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Kidderminster school's confiscation of vapes sparks national debate on dangers to children

A Kidderminster school's confiscation of vapes from pupils has led to a national discussion about the issue.

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BBC health editor Hugh Pym interviewing Baxter College principal Matthew Carpenter and students Leon May and Oscar Whatmore

Baxter Academy installed sensors to spot when pupils were puffing on vapes and then confiscated the nicotine machines.

However, when they were tested they found many were illegal and potentially dangerous.

The BBC picked up on the school's initiative and headed to the school with a film crew to find out more and actioned the testing of the confiscated vapes.

Principal Matthew Carpenter is concerned about the increasing use of vapes by children.

He said: “The increase in vaping among school children is a national issue and something we were so concerned about that we had vape detectors fitted in the student toilets in a bid to crack down on their use and raise awareness.

“This was picked up by the BBC and, having come to school to learn about our campaign, they tested some of the confiscated vapes, with extremely worrying results.

“Vapes maybe currently considered a safer alternative to smoking cigarettes, but children should not be encouraged to take up vaping as a lifestyle choice, through attractive packaging and social media."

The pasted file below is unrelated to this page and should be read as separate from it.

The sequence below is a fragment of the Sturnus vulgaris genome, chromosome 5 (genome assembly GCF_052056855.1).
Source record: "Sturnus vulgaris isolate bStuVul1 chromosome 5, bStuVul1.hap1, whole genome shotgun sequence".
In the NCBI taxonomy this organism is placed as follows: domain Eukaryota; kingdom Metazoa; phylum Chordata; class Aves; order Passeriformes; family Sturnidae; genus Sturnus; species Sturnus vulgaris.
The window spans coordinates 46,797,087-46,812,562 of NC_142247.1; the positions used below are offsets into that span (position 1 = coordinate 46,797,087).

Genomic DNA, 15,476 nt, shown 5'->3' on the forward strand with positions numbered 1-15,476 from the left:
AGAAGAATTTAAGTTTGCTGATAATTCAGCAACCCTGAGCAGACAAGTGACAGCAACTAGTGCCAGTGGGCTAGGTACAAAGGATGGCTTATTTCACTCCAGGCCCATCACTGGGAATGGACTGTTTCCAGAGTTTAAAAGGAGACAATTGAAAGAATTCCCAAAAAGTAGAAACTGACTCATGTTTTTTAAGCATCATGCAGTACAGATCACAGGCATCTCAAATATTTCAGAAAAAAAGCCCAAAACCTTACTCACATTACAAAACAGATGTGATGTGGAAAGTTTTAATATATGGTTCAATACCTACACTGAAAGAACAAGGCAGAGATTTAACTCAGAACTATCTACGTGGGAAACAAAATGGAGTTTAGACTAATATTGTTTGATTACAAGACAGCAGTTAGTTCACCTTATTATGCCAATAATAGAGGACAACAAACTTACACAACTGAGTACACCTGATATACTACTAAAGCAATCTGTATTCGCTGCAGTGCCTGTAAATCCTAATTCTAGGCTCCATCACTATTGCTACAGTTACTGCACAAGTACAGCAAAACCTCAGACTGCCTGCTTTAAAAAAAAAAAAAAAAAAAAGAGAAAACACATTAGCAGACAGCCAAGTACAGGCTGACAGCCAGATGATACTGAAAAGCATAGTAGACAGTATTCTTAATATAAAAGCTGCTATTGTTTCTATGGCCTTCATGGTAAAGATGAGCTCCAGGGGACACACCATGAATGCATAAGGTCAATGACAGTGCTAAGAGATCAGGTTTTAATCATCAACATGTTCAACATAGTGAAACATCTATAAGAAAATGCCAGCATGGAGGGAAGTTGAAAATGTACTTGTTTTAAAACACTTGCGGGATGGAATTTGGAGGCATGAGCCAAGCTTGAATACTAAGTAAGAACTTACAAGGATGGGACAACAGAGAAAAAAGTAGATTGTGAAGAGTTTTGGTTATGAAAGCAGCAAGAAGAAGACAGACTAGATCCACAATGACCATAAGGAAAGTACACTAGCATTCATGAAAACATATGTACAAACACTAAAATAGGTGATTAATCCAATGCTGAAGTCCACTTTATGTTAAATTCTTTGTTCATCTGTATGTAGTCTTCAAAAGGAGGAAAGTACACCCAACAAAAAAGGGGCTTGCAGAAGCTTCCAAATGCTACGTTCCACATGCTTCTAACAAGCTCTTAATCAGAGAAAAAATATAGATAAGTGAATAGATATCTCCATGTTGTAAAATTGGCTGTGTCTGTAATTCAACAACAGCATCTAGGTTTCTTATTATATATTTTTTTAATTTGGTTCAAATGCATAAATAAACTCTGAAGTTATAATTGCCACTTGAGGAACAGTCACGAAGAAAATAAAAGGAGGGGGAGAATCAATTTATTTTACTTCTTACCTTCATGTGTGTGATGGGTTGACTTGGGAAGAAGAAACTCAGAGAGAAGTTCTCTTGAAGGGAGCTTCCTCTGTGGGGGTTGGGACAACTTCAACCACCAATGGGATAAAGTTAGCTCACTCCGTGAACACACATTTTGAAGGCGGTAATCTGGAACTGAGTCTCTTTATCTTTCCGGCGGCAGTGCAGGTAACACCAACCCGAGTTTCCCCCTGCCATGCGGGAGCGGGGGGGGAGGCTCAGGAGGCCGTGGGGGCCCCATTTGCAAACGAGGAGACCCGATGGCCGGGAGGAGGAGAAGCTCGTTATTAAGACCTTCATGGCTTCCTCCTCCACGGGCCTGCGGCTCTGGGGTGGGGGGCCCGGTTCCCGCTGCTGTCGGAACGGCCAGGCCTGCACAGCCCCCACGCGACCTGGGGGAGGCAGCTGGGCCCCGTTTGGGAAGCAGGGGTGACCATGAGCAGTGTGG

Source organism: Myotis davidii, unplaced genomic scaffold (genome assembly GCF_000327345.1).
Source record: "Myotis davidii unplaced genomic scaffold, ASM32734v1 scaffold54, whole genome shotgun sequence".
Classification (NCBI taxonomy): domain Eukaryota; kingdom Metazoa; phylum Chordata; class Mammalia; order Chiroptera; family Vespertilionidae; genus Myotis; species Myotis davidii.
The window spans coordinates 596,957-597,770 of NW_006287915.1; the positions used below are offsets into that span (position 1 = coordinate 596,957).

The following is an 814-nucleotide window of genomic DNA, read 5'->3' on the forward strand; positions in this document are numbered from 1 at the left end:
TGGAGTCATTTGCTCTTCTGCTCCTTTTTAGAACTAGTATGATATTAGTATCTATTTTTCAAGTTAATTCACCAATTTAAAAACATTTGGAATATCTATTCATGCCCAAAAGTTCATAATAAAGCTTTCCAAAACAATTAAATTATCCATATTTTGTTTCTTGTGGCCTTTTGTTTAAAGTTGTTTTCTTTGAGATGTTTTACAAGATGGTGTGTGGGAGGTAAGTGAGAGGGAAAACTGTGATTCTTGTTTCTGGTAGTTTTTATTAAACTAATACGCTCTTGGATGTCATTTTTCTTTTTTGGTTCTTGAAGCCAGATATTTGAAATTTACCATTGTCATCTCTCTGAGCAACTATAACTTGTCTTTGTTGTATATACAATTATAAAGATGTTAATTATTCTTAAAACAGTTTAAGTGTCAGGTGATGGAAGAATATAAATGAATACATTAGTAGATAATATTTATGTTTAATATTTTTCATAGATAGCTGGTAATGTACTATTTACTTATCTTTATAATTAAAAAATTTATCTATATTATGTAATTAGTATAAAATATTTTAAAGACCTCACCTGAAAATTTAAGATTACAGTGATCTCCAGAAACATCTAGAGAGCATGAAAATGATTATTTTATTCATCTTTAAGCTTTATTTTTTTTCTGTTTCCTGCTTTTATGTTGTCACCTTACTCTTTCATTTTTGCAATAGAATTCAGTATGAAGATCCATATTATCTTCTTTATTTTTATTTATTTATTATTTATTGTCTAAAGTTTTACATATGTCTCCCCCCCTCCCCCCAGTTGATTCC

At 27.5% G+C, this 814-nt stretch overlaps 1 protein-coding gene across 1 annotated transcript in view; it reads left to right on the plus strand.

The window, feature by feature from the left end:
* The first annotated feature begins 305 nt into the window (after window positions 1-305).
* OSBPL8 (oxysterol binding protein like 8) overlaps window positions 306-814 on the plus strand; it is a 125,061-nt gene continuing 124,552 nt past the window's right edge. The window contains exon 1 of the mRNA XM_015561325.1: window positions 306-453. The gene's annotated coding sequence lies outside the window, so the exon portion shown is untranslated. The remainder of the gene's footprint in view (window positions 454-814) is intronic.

He added: “These may have sweet and fruit flavours but they are potentially dangerous. These test results show illegal vapes are available and are being sold to our children. I don’t wish my students to risk long term harm to their bodies and brains.

“We hope the BBC’s expose will have a positive impact in highlighting the risks and that the authorities will take more stringent steps to stop illegal vapes being so widely available and to stop the sale to under 18s.”

Some of the vapes were even designed to look like highlighter pens which made them even more difficult to spot by eagle-eyed teachers.

In vapes designed to look like highlighter pens, tests revealed they contained 2.4 times the safe exposure level of lead, 9.6 times the safe level of nickel and 6.6 times the safe level of chromium.

BCC heath editor Hugh Pym, who visited Baxter College to talk to students and principal Matthew Carpenter, said: “The testing team said they were the worst set of results they had ever seen."

Research suggests vaping among 11 to 17-year-olds has increased from 7.7 per cent last year to 11.6 per cent and although it is illegal to sell vapes to under 18s, children are being sold to them by some local retailers and dealers.